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Reflections about new and old, aged and young.

Today I begin a new life. Today I shed my old skin which hath, too long, suffered the bruises of failure and the wounds of mediocrity. Today I am born anew and my birthplace is a vineyard where there is fruit for all. — Og Mandino

For I am full of words,
and the spirit within me compels me;
inside I am like bottled-up wine,
like new wineskins ready to burst.
— Job 32:18-19

Then I will send rain on your land in its season, both autumn and spring rains, so that you may gather in your grain, new wine and olive oil. — Deuteronomy 11:14

‘Israel will live in safety; Jacob will dwell secure in a land of grain and new wine, where the heavens drop dew.’ — Deuteronomy 33:28

‘May God give you heaven’s dew and earth’s richness—an abundance of grain and new wine.’— Genesis 27:28


NEW WINE — Deakin Dixon

Black grape, black grape,
On the hillside growing clean;
Round grape,
Thick stem,
Curled green.

You were young snd green and tight,
Virgin blushing with the sun,
You have done what I have done,
Lain with summer,
Sweet and supple,
Yielded, given maidenhead,
While you lay in summer’s bed.

Black and golden,
Blue and purple,
Now you stand upon the vine,
Waiting for strong hands to make you
Into wine.


Wine has kind of like a binary moral value for the Hebrew Bible authors … because it’s a gift to the garden, which means it’s good. Genesis 1, it’s good. Psalm 104 says, “God gives grass to the creatures and makes crops grow out of the ground and vine to give joy to the human heart.” Psalm 104. But then you know, the Proverbs will also say wine is a mocker and strong drink is a brawler. It’ll make you get into fights and get hurt and then not remember in the morning. So, just like anything that’s good, it can be taken one of two ways… So it’s another way that the tree [of life] represents a choice for people. There’s all these stories about often leaders who get drank… It’s just being the fruit of the vine tree… Just comparing those two things, like you can be filled with God’s Spirit, his wisdom… You can be under the influence of the Spirit, in which case you’ll have discernment to make wise choices that bring good to you and other people. And if your brain’s not working right, especially if you caused your brain not to work right [by drinking too much, for instance], you’re going to hurt yourself or hurt other people or both. And that’s the way of folly. Two different ways. It can gladden your heart and be a gift of God, because it tastes amazing, but it can also destroy you, like most good things in life.— The Bible Project podcast. See full text:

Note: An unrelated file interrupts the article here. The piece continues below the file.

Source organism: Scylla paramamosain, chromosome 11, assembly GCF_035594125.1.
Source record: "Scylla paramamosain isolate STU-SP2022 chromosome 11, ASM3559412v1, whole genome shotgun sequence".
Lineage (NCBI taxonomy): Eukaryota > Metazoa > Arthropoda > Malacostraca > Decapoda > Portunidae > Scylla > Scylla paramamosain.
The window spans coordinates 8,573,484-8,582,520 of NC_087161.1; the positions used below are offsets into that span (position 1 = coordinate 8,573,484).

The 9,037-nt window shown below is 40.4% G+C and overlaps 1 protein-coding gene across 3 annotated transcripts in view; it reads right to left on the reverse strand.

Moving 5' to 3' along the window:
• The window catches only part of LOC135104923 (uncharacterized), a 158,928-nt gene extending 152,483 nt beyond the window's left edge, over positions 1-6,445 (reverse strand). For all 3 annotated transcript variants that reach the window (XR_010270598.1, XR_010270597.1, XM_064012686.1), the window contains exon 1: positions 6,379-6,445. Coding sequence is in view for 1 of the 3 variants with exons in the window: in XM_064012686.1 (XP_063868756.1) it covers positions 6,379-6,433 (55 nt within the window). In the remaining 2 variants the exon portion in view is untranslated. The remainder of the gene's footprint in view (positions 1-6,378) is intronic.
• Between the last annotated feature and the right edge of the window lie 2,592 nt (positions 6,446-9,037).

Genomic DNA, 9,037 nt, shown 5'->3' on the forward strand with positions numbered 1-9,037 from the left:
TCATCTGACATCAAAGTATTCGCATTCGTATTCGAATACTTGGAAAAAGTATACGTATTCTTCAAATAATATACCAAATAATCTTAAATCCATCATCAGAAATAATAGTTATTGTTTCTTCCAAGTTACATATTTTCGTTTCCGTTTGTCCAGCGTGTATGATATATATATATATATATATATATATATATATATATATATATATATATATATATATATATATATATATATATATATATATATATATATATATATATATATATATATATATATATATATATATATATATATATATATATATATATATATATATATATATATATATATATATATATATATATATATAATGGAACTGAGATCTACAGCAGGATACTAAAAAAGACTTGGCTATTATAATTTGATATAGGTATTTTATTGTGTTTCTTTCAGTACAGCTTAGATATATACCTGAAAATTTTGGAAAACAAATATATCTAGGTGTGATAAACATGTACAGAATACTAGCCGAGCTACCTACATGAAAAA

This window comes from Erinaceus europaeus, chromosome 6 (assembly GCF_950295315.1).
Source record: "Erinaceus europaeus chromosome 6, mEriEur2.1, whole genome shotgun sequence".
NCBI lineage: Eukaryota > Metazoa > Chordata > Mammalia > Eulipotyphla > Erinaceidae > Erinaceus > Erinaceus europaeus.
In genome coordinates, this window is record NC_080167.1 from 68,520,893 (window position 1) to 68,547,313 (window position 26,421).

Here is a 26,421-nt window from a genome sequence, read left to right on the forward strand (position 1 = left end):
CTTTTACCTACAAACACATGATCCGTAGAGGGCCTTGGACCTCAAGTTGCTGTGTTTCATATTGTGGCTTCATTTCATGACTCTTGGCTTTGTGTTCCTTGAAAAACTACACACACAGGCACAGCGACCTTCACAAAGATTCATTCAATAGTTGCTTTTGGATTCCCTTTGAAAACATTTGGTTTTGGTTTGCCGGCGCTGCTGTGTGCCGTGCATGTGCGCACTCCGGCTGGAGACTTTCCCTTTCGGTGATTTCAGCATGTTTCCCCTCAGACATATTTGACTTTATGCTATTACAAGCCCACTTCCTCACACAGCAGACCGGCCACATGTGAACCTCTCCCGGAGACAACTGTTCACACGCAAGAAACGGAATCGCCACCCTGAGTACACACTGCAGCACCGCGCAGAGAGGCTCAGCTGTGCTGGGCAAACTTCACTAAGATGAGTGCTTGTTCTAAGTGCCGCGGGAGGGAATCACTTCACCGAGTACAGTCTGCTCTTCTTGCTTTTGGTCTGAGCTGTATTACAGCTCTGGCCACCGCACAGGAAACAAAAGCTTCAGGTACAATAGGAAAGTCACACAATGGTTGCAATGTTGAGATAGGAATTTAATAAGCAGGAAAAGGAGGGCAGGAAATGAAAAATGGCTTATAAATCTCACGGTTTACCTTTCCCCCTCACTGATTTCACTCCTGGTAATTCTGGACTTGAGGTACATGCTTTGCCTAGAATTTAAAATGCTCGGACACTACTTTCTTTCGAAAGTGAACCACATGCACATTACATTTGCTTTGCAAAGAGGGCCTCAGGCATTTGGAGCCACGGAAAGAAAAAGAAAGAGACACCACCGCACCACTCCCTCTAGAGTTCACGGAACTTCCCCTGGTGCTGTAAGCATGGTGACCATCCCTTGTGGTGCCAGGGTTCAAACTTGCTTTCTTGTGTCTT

The WINE of LOVE — James Thomson

The wine of Love is music,
And the feast of Love is song:
And when Love sits down to the banquet,
Love sits long:

Sits long and ariseth drunken,
But not with the feast and the wine;
He reeleth with his own heart,
That great rich Vine.

POEM — Rumi

You shattered my cup.

You shattered my cage.

Light, feast, triumphant blessing,

friend, trickster, haven for my drunken heart,

you brought my spirit to a boil,

turned my grapes to wine.

you lit a fire to the fragrant wood

and body of song in me.

Watch the smoke rise.

POEM — Rumi

We are the mirror,
also the face in it.

Drunk from eternal wine,
we are also the cup we sip from.

We prevent illness;
we also cure it.

We are the water of life,
also the jar that pours it.

Using the Three “R”s to Understand a Mysterious Teaching — Full article:

How to Avoid Exploding Wineskins

The comparison is a very apt one when we think of the properties of wine and wineskins. When wine is new, it is in a state of fermentation. It bubbles and expands as the fermentation gases are released. A fresh, pliable wineskin can absorb such expansion and slowly age-with the wine until the fermentation process is complete.

To put fresh wine into an old wineskin, however, is asking for trouble. The old wineskin has assumed a definite shape and is no longer pliable. It is fixed and somewhat brittle. The activity of new wine will stress it beyond its ability to yield. And so both the wine and the skin are lost.